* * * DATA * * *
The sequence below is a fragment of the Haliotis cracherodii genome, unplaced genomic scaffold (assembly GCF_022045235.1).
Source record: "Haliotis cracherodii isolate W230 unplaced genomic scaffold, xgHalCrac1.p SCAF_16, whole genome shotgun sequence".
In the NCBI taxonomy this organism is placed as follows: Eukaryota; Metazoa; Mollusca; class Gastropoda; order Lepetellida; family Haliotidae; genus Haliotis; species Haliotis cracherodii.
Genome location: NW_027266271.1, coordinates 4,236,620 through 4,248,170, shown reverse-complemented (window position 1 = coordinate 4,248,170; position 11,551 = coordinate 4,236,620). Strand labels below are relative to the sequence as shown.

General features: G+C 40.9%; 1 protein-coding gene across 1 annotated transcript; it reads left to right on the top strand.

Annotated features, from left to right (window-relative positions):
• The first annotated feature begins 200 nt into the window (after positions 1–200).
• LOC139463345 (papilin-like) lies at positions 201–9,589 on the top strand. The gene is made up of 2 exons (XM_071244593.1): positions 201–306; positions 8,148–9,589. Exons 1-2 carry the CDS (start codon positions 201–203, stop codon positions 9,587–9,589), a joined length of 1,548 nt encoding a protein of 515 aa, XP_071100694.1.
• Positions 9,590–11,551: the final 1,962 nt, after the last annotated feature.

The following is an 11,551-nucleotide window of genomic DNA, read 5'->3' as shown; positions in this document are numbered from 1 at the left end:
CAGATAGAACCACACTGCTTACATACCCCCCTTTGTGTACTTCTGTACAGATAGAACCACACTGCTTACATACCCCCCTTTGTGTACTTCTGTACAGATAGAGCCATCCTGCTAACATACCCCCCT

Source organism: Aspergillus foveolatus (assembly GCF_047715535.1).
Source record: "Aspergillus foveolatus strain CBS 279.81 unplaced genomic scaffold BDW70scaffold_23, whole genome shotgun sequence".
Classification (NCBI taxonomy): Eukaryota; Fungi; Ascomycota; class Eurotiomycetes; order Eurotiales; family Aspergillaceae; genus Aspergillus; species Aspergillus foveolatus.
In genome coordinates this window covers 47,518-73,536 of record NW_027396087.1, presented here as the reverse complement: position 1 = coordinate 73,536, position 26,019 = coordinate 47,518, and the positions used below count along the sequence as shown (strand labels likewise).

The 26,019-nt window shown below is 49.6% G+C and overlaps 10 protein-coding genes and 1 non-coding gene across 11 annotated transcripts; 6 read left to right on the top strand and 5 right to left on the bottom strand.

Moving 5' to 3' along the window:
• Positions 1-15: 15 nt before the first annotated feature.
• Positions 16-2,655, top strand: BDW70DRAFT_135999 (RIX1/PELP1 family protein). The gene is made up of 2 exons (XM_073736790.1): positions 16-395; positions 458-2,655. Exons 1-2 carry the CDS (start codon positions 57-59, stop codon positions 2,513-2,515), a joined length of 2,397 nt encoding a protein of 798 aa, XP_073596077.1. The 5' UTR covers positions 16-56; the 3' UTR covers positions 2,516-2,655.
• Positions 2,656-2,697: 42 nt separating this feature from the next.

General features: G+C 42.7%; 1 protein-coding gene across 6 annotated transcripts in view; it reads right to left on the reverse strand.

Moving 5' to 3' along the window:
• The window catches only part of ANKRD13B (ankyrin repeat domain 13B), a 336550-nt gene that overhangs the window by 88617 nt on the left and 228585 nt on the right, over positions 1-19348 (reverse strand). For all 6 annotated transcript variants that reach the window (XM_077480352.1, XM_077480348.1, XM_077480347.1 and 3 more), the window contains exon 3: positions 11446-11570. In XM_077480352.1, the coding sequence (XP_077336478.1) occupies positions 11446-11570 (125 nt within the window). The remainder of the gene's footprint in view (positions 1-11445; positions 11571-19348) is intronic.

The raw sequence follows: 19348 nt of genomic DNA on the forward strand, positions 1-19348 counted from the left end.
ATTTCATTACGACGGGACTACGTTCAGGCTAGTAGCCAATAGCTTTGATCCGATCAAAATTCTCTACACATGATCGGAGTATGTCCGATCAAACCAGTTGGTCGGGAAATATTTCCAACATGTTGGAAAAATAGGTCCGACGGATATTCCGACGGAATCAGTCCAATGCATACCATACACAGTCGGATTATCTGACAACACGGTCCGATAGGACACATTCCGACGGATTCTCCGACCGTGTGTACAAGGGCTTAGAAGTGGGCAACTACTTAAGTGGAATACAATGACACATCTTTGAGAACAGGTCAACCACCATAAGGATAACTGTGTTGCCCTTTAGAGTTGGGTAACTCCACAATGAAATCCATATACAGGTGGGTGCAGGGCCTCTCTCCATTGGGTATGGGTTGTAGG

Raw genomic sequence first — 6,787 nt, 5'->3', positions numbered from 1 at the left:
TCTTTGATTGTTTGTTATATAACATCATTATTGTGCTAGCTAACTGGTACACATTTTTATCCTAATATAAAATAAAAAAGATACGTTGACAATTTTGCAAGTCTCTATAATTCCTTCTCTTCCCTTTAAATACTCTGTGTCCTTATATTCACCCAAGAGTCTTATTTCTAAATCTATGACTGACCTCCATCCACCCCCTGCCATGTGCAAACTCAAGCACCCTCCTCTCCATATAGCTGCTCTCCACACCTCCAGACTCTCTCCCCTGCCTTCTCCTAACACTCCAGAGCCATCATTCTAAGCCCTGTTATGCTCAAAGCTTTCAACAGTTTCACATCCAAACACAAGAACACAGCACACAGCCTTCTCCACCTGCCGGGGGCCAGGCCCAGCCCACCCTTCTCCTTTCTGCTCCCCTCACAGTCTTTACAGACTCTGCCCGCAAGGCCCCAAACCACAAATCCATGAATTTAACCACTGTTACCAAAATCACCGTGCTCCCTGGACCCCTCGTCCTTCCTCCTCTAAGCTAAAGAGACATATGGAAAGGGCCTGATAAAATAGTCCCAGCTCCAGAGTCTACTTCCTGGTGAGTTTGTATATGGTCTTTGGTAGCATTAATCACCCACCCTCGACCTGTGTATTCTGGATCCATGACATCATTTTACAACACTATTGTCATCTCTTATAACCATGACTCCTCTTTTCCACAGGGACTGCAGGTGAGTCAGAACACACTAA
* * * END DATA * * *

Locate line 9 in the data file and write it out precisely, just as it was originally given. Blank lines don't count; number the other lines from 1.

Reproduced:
• Positions 9,590–11,551: the final 1,962 nt, after the last annotated feature.